West Michigan tree fruit regional report – September 2, 2014

Insects are behind crop development stage this summer.

Crop update

Apples in west Michigan are coloring nicely and continue to size, but they seem to have slowed somewhat due to cooler temperatures. Insect development is also a bit delayed. Harvest of Zestar and Paula Red apples is complete on the Ridge and Gingergold harvest is well underway. There are a few other varieties being harvested for special markets such as juice and taffy apples.

Peach harvest continues and seems to have passed the peak.

Tree fruit diseases

Most blocks are free of apple scab, but there have been some recent reports of scab showing up expectantly, in particular on Romes. I’ve seen this before in Romes and have no good explanation for it, but it is a reminder that a low rate of Captan or other scab active fungicide is a good preventative to add to cover sprays for the rest of the summer.

Summer diseases. With the heavy rainfall and extended wet and humid conditions of late, sooty blotch and flyspeck protective fungicides are really important to have on developing apples. There is a great model on the Michigan State University Enviro-weather website to predict the need for summer disease fungicides. You can put in your spray date and it will calculate the need for a second application based on the weather in your area.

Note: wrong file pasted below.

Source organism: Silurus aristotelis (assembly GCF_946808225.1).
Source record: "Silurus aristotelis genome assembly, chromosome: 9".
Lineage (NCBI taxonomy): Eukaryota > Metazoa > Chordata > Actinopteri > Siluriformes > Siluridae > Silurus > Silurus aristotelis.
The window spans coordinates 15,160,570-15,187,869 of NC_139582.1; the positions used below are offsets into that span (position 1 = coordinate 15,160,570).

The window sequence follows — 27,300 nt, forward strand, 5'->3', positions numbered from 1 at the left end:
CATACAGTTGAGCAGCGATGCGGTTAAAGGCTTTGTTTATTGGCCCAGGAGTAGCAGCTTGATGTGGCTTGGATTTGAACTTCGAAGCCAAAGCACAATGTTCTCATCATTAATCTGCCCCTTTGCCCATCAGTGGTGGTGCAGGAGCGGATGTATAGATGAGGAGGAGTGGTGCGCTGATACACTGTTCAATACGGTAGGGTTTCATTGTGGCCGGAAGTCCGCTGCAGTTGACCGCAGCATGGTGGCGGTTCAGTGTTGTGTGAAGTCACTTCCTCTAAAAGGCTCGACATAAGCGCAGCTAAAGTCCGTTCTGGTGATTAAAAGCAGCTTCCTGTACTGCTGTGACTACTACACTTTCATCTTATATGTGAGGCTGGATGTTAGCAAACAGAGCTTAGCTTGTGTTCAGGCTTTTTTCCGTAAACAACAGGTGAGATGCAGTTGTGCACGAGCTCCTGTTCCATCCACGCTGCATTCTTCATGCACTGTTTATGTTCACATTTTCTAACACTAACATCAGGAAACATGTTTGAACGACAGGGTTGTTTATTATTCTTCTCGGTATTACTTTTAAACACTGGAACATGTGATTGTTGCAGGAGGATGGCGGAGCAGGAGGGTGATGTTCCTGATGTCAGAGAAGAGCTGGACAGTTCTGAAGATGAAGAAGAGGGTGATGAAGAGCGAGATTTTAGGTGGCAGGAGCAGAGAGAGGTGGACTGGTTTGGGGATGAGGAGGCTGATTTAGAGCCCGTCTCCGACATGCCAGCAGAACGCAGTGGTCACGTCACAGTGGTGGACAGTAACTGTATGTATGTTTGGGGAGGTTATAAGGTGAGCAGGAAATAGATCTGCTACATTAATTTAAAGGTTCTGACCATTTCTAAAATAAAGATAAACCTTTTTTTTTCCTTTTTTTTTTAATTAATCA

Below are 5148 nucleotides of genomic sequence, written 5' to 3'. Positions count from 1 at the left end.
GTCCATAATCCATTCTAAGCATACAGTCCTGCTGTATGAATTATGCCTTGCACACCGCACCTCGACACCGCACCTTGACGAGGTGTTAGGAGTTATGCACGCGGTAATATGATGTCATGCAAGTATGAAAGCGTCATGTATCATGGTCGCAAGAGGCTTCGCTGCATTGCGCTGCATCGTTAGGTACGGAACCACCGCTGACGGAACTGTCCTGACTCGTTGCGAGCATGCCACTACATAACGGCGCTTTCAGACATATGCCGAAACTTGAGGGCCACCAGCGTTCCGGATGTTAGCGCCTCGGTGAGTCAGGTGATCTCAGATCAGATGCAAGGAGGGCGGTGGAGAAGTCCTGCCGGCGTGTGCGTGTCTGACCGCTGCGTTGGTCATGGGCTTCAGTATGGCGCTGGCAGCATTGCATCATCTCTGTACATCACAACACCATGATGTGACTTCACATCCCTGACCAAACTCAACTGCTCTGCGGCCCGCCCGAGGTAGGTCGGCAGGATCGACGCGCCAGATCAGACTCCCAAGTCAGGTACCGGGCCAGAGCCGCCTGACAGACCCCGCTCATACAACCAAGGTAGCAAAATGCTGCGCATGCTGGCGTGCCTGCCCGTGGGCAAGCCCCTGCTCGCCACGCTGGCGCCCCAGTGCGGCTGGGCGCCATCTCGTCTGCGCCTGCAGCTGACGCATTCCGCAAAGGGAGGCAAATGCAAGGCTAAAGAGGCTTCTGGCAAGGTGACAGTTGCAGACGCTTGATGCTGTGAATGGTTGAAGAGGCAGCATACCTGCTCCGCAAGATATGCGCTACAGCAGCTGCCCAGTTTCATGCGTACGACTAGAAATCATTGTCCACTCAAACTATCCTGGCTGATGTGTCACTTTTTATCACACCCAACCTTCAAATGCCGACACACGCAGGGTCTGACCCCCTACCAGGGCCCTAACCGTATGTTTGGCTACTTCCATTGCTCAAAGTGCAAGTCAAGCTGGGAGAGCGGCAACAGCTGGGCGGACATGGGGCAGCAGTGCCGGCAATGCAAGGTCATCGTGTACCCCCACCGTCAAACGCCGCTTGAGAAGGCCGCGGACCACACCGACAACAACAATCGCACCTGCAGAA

Some new powdery mildew has been seen in apples, so don’t let that slip by you. This is unusual to see new mildew so late in August, but the recent heavy rains have caused continued terminal growth in some varieties. Add in some hot and humid conditions and a stretched out fungicide program and it’s a recipe for late-season mildew.

Post-harvest diseases. The extended dry weather in July has caused the stretching of apple fungicides, which might explain the renewed appearance of scab and mildew, as well as some fruit rots. Now, with recent heavy rain and high relative humidity, I would suggest a hard look at a final fungicide application for the 2014 season. Fruit rots are being reported, mostly from fruit hanging near the ground or in weedy situations.

There are several fungicides that can help with rots, scab and mildew. Be sure to watch the pre-harvest interval (PHI) for late-season fungicides; three that have a zero-PHI are Captan, Pristine and Merivon. These can help prevent storage diseases such as fruit rots and pinpoint scab. Merivon seems to be especially good for fruit rots.

With a giant apple crop for the entire United States, only the best fruit will make it through to fresh sales; apples with slight damage will likely be culled. Fruit will likely need to be stored longer into 2015 and one final fungicide spray could help ensure better fruit for your pack coming out of long-term storage.

Tree fruit insects

Codling moth adult flight continues, but is declining. We estimate that the Sparta, Michigan area is just past peak egg hatch based on the July 30 biofix date, or 1,344 growing degree days (GDD) base 50. The GDD since biofix is 600. For blocks over threshold, cover sprays are important for the next several weeks to prevent stings, which are being reported in some blocks in low to normal levels.